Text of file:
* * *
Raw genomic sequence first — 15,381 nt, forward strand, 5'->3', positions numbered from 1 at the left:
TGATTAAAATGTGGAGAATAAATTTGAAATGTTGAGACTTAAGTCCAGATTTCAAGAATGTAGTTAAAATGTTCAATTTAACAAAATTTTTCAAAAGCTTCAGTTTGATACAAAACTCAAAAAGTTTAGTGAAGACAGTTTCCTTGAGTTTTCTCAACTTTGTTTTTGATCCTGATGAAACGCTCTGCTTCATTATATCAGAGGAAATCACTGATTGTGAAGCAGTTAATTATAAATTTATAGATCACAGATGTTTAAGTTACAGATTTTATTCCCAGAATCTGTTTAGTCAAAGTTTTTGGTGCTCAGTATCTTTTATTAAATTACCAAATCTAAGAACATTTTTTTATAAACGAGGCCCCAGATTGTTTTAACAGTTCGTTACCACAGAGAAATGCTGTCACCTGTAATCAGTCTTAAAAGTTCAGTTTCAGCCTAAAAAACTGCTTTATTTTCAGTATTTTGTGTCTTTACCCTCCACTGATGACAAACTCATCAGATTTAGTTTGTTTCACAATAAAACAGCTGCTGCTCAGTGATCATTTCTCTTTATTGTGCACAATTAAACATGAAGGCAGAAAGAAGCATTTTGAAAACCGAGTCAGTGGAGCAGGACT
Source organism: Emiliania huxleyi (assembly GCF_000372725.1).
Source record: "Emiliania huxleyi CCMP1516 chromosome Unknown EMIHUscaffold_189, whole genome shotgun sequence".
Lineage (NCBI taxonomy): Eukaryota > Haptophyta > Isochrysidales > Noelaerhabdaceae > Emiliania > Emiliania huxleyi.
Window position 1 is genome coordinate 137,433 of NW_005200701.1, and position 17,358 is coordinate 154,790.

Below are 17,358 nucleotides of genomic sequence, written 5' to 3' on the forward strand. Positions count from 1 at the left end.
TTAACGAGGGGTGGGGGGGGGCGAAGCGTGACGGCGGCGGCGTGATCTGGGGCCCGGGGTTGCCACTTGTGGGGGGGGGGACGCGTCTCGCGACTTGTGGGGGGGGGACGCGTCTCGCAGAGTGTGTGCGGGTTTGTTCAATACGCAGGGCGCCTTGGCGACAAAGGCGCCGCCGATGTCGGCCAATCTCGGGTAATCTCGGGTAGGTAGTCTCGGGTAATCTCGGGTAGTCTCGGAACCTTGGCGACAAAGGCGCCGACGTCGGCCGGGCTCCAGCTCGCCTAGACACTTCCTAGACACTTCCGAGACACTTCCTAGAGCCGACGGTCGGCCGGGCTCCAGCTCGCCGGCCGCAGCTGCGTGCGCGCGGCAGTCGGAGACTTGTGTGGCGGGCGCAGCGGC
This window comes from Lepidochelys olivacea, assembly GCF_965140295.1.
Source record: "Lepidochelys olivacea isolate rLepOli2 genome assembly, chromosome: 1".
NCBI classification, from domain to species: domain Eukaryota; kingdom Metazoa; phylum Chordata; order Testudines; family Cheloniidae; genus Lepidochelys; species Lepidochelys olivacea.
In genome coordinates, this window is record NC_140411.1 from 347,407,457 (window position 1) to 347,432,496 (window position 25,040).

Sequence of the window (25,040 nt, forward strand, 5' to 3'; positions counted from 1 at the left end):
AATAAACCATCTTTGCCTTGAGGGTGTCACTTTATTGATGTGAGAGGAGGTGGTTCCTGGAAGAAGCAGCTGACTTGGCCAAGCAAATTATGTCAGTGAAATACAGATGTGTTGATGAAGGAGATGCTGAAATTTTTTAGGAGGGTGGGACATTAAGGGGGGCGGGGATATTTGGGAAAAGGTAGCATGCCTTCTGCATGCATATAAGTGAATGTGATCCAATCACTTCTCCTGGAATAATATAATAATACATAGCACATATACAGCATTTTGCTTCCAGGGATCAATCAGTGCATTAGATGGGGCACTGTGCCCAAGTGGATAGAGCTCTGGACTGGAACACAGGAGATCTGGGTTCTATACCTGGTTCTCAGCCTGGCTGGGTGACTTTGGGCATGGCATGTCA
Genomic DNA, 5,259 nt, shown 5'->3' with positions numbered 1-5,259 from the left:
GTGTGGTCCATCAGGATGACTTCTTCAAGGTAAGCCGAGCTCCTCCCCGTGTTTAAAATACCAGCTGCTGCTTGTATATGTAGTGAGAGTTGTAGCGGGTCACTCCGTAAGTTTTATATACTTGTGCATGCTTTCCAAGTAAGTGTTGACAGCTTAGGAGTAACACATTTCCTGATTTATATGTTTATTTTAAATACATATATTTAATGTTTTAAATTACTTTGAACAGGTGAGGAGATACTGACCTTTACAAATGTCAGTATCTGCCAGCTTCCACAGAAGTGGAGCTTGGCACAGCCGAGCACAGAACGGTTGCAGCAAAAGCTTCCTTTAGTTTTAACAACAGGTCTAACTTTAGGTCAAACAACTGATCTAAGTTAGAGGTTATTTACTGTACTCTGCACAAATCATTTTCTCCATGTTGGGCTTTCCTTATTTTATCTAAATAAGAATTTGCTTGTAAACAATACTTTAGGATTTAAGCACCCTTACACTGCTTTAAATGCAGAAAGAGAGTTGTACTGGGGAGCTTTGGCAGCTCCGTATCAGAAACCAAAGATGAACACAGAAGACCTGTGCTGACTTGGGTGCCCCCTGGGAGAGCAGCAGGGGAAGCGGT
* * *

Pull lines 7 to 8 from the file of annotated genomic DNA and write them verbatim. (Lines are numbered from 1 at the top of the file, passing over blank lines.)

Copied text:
Below are 17,358 nucleotides of genomic sequence, written 5' to 3' on the forward strand. Positions count from 1 at the left end.
TTAACGAGGGGTGGGGGGGGGCGAAGCGTGACGGCGGCGGCGTGATCTGGGGCCCGGGGTTGCCACTTGTGGGGGGGGGGACGCGTCTCGCGACTTGTGGGGGGGGGACGCGTCTCGCAGAGTGTGTGCGGGTTTGTTCAATACGCAGGGCGCCTTGGCGACAAAGGCGCCGCCGATGTCGGCCAATCTCGGGTAATCTCGGGTAGGTAGTCTCGGGTAATCTCGGGTAGTCTCGGAACCTTGGCGACAAAGGCGCCGACGTCGGCCGGGCTCCAGCTCGCCTAGACACTTCCTAGACACTTCCGAGACACTTCCTAGAGCCGACGGTCGGCCGGGCTCCAGCTCGCCGGCCGCAGCTGCGTGCGCGCGGCAGTCGGAGACTTGTGTGGCGGGCGCAGCGGC